Along with the preference issue, we didn't have any standards in place to support Tailwind development.
Switching to Tailwind is unintuitive at first. The biggest question is when to use Tailwind, and when should I use custom classes? After some experimentation, we decided to componentise as much as we could and use Tailwind classes except for couple of edge cases.
At first, using Tailwind “correctly” was tricky for most of our team. Some of our guys still used custom classes using Tailwind's
@apply. This approach was fortunately eliminated after couple of projects and code reviews sessions.
The best method to encourage devs to use Tailwind classes was debugging fully tailwind written code bases. Despite more complex markup, it's much easier and faster to debug styling issues when only Tailwind classes are used.
Armed with the knowledge that debugging existing projects will be easier, the team became much more receptive to the idea of fully committing to Tailwind.
Why we love Tailwind
One framework to rule them all
Our team focuses on delivering quality code. Our definition of “quality code” means little to no bugs, simply maintainable and easy scalability. We're curious and often want to try the "next big thing". That's why we experiment when it makes sense. It's a challenge to manage multiple stacks (duh), so it's nice to have one common denominator.
Our approach to styling is always built on top of Tailwind. This standardised procedure makes it a tad easier to experiment and move components across stacks (should something goes wrong). Thanks to our adoption of Tailwind CSS, we're more agile in our everyday work.
Standardisation with the design team
After successful adoption by our technical staff, it made sense to move Tailwind over to our design department. There’s no point in having half the team commit to a framework.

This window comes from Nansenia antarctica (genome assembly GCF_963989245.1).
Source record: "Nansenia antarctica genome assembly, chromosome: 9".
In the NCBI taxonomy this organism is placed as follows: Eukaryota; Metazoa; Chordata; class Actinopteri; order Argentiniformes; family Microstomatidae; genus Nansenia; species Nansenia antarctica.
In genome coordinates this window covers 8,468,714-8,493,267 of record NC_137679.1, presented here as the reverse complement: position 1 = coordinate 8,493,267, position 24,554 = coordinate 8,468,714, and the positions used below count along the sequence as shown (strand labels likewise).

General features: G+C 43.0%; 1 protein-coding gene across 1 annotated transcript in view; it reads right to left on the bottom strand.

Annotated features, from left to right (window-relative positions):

Since April of 2021, our design team have used Tailwind CSS as the guidelines for every new project. Implementing Tailwind during the design process means we don't have to deviate from default configuration too much. All we do now is change colours, fonts and adjust box shadows. The naming convention for different styles and colours is the same across the design which helps with collaboration and catching issues with styling early.
The bad & ugly of Tailwind
Tailwind is not all perfect. Sometimes it's simply, well, ugly. The markup at first can be overwhelming.
Just take a look at this Banner markup, and you'll know what I mean.
<div class="bg-indigo-600"> <div class="max-w-7xl mx-auto py-3 px-3 sm:px-6 lg:px-8"> <div class="flex items-center justify-between flex-wrap"> <div class="w-0 flex-1 flex items-center"> <span class="flex p-2 rounded-lg bg-indigo-800"> <svg ... /> </span> <p class="ml-3 font-medium text-white truncate"> <span class="md:hidden"> We announced a new product! </span> <span class="hidden md:inline"> Big news! We're excited to announce a brand new product. </span> </p> </div> <div class="order-3 mt-2 flex-shrink-0 w-full sm:order-2 sm:mt-0 sm:w-auto"> <a href="#" class="flex items-center justify-center px-4 py-2 border border-transparent rounded-md shadow-sm text-sm font-medium text-indigo-600 bg-white hover:bg-indigo-50"> Learn more </a> </div> </div> </div> </div>
The other issue with Tailwind implementation is the initial drop in productivity we've noticed. For the first 2-3 projects, our devs had problems with using Tailwind instinctively. It takes time to learn Tailwind to the point that you can easily create markups without looking at the docs.
The decrease in productivity reverses over time, and we saw a 6-10% productivity jump across our teams using Tailwind after a couple of months.
If you're looking for a new framework, try Tailwind!
Tailwind helped us to streamline our workflows and standardise our toolkit. It's not a panacea for all styling problems, but it turned out to be a perfect fit for Clean Commit.
When working on new projects, we have one less decision to make. Moving components between projects has never been easier. Our devs can easily switch between different codebases without learning (or relearning) styling practices unique to this project.
Tailwind has saved a lot of time and our sanity!